Just a few short years ago, when you asked a person what the cloud was, chances are pretty high that they would look at your like you were crazy and point to the sky. Now, most people know what the cloud is, but not necessarily how it works or how secure it is. People just know that their data is in the cloud and it’s easily accessible whenever they need it. But is this how nonchalant everyone should be about storing data in the cloud? The cloud is a great solution for easy data storage, but you must be careful about what you store there and how secure your cloud provider is. With so much private information being shared over the internet via social, email, the cloud, etc., what steps can you take to protect yourself?
Follow this list of 5 things you should start doing right now to help keep your data secure.
1. Stop using cloud services for private and important data. We know, the cloud is so easy and accessible, but if you truly want to protect yourself, this is the first major thing to stop doing. Many of the popular services are hosted in the United States and although they do promise protection, no one can ever be too sure in this day and age. What can you do instead though? Host your own server from your house. You can easily purchase and set up an NSA storage device and make it accessible from nearly anywhere using a free dynamic DNS hostname. The Result? Your information will be safe and tucked away from prying eyes.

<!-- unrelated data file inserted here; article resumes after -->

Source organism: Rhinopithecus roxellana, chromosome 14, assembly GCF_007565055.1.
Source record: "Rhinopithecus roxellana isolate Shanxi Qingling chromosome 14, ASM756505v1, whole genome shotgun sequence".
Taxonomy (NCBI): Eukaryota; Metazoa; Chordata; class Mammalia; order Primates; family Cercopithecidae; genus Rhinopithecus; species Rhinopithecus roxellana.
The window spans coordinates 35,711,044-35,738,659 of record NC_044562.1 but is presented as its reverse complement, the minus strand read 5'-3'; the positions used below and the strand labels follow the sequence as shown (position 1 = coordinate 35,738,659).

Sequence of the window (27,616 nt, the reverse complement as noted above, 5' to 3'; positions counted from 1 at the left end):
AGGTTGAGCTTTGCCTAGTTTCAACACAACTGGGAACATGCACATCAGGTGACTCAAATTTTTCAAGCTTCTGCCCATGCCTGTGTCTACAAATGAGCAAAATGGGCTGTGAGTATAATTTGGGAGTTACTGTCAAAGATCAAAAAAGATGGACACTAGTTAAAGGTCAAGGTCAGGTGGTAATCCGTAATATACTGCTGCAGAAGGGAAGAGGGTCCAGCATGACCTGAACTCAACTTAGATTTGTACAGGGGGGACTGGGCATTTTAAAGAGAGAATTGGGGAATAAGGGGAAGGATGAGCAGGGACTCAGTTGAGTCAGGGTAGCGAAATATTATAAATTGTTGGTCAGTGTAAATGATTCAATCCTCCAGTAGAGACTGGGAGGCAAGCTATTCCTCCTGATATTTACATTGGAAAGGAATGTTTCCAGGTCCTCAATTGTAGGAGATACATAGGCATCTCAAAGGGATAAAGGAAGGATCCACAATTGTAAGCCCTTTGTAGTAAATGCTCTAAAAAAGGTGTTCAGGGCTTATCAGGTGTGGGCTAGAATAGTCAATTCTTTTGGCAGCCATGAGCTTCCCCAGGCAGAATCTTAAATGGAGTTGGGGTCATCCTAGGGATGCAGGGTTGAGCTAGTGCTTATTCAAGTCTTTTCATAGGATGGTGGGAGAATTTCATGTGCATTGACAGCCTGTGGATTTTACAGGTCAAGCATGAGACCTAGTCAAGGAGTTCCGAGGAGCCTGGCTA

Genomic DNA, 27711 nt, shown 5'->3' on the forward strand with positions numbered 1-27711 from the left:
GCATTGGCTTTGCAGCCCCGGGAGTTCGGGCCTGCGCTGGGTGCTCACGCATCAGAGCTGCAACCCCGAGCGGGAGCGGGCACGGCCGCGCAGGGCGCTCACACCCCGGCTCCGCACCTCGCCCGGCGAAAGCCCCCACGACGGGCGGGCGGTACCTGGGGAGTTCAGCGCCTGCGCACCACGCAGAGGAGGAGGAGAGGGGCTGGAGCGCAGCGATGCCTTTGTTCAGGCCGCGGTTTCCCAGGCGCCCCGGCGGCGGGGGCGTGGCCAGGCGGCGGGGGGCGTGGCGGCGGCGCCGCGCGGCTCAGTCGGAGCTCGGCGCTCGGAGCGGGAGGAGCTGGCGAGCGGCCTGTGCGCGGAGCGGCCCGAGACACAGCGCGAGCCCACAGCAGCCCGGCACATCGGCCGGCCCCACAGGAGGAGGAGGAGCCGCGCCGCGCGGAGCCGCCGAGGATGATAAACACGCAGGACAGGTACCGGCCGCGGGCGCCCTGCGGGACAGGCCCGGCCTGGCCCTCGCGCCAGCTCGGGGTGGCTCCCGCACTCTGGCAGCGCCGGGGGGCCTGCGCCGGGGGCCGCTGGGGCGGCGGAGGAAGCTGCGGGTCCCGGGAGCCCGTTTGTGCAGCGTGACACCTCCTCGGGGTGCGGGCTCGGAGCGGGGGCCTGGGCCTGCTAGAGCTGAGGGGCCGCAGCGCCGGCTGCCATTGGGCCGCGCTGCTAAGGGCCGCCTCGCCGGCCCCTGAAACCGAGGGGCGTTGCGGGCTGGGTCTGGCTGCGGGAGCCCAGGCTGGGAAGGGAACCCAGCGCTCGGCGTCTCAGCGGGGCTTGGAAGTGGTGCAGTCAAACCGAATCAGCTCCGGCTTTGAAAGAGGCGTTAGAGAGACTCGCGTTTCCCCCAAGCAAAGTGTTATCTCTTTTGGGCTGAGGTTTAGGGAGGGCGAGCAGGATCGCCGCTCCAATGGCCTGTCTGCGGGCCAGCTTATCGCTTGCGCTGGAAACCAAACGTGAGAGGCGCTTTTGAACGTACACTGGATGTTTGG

2. Stop oversharing via social networks. I am probably one of the biggest culprits of this. I like to share, a lot, but I also keep a close eye on my friends/contacts list and am sure to have all of my social settings set to the highest privacy level. At the same time, we are learning that these tactics aren’t keeping the government from accessing our information, so keep that in mind. You can easily cancel your social accounts (although, it never really cancels them, just leaves them dormant until you want to log in next) but this will be a great step forward in protecting yourself in the future. If you really have friends that you want to keep in touch with, why not go the old fashion way and write them a letter or actually call them on the phone. Crazy, right?
3. Don’t store private/secure information in your email. If the information is something you wouldn’t want anyone else to know, then don’t store it in your email. You could also consider setting up and running your own email server or purchasing POP3/IMAP service from a trusted provider.
4. Be sure that your WiFi in your house is password protected. Also, when you are out and about and using public WIFI, use a VPN server to keep yourself safe. You never know who is sneaking around on an open WiFi network. That public WiFi at the coffee shop or the airport is awesome until you check your bank account while on it and a week later you see some mysterious charges. Hacking over WiFi happens all the time. If you are away from the home or office, consider tethering your device to your cell phone data plan, or if you choose to use an insecure network, be sure to use a VPN server, or don’t access any websites that have sensitive data or require password logins. If you go the VPN route, they are easy to setup and are even easier to log on and use.